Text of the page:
5. Thus, the entire sum of Rs. 5,67,000 was deducted from the total value along with other deductions. In his appellate order dated July 8, 1969, in setting out the facts and referring to the revised assessment made by the Assistant Controller, the Appellate Controller referred to the area not under crops and stated that it was assessed by the Assistant Controller at the rate of Rs. 600 per acre and this was found in the revised assessment order. But this appears to be, on the face of it, a wrong statement on the part of the Appellate Controller, inasmuch as the Assistant Controller in his order of rectification specifically excluded the area not under crops and the value thereof was not taken into consideration in determining the principal value of the estate. Though the area not under crops, which was stated to be assessed at the rate of Rs. 600 per acre, was wrongly stated by the Appellate Controller to be found in the revised assessment, still he did not consider this area not under crops while determining the principal value of the estate. In paragraph 13 of his order the learned Appellate Controller has considered the valuation of the area under crops and after discussing the materials on record he has reduced the rate as assessed by the Assistant Controller from Rs. 3,000 per acre to Rs. 2,225 per acre and on that calculation the value of the area under crops was assessed at Rs. 8,25,000 in round figure.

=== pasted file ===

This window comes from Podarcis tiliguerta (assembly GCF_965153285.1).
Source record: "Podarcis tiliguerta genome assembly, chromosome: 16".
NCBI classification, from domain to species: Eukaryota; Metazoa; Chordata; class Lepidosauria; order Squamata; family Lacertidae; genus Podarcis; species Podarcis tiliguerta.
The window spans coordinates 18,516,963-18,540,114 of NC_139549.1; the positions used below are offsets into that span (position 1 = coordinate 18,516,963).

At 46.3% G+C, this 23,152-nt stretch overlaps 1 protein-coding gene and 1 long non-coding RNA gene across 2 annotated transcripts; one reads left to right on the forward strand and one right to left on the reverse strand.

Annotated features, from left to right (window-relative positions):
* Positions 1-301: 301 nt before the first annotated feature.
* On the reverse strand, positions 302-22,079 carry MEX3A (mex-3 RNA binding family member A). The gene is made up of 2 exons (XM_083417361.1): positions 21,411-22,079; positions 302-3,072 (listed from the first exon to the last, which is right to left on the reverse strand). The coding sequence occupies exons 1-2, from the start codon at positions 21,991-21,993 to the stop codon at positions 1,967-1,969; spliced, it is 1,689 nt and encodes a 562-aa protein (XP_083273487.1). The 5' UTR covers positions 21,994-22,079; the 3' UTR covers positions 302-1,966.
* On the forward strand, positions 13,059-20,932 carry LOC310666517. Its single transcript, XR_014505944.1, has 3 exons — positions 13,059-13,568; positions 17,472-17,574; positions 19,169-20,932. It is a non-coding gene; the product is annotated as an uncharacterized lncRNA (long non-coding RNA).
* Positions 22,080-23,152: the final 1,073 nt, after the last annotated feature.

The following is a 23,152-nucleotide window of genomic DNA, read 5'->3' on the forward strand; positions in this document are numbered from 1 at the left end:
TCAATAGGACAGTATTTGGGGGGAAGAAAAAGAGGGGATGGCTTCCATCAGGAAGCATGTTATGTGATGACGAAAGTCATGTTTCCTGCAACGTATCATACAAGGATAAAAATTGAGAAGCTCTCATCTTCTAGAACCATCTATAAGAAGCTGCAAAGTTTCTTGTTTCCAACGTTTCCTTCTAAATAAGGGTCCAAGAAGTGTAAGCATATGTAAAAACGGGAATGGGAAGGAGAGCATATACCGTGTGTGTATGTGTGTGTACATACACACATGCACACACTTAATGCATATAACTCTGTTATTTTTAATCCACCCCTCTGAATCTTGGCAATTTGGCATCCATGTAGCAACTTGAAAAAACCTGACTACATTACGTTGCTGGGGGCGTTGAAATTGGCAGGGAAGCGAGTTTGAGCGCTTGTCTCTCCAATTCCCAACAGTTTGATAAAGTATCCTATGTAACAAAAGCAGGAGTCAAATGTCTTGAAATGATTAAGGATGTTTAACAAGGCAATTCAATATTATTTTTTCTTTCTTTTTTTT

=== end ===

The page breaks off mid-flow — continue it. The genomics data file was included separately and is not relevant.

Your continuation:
6. From the appellate order it is clearly found that the Appellate Controller did not include the value of the area not under crops. In his rectification order the Assistant Controller refused to take the area not under crops into account and he had specifically mentioned that in his rectification order. But this finding of the Assistant Controller was not set aside by the Appellate Controller in his appellate order though both the original order as well as the rectified order of the Assistant Controller

wore before the Appellate Controller when he heard the appeal. Then subsequently by his rectified order passed under Section 61 of the Act, the Appellate Controller took into account this area not under crops and he accepted the valuation of this area not under crops at the rate of Rs. 600 per acre and included that amount in the principal value of the estate and to that extent he reduced the relief given by him in his appellate order dated July 8, 1969.

7. The question that falls for determination is whether the impugned order of the Appellate Controller passed under Section 61 of the Act is within jurisdiction. Section 61 of the Act reads as follows :